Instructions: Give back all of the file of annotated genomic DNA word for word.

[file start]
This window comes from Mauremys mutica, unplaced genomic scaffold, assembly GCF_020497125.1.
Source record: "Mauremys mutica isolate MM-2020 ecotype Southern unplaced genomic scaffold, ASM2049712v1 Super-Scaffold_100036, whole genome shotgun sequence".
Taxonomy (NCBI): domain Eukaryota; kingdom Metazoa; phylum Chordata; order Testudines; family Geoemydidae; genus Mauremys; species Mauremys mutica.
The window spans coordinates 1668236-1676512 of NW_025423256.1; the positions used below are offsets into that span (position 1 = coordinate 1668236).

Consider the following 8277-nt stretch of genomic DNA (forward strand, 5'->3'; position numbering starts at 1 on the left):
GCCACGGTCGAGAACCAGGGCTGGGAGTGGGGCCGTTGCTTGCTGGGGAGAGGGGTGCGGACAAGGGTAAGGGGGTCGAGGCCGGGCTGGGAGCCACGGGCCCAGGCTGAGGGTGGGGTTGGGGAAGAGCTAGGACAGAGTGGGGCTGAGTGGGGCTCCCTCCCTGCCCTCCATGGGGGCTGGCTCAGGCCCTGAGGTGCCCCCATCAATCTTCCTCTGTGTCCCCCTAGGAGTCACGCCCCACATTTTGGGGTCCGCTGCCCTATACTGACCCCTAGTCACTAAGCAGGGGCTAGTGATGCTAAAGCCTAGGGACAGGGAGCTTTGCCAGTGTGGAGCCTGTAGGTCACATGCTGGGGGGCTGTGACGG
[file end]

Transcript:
This window comes from Mauremys mutica, unplaced genomic scaffold, assembly GCF_020497125.1.
Source record: "Mauremys mutica isolate MM-2020 ecotype Southern unplaced genomic scaffold, ASM2049712v1 Super-Scaffold_100036, whole genome shotgun sequence".
Taxonomy (NCBI): domain Eukaryota; kingdom Metazoa; phylum Chordata; order Testudines; family Geoemydidae; genus Mauremys; species Mauremys mutica.
The window spans coordinates 1668236-1676512 of NW_025423256.1; the positions used below are offsets into that span (position 1 = coordinate 1668236).

Consider the following 8277-nt stretch of genomic DNA (forward strand, 5'->3'; position numbering starts at 1 on the left):
GCCACGGTCGAGAACCAGGGCTGGGAGTGGGGCCGTTGCTTGCTGGGGAGAGGGGTGCGGACAAGGGTAAGGGGGTCGAGGCCGGGCTGGGAGCCACGGGCCCAGGCTGAGGGTGGGGTTGGGGAAGAGCTAGGACAGAGTGGGGCTGAGTGGGGCTCCCTCCCTGCCCTCCATGGGGGCTGGCTCAGGCCCTGAGGTGCCCCCATCAATCTTCCTCTGTGTCCCCCTAGGAGTCACGCCCCACATTTTGGGGTCCGCTGCCCTATACTGACCCCTAGTCACTAAGCAGGGGCTAGTGATGCTAAAGCCTAGGGACAGGGAGCTTTGCCAGTGTGGAGCCTGTAGGTCACATGCTGGGGGGCTGTGACGG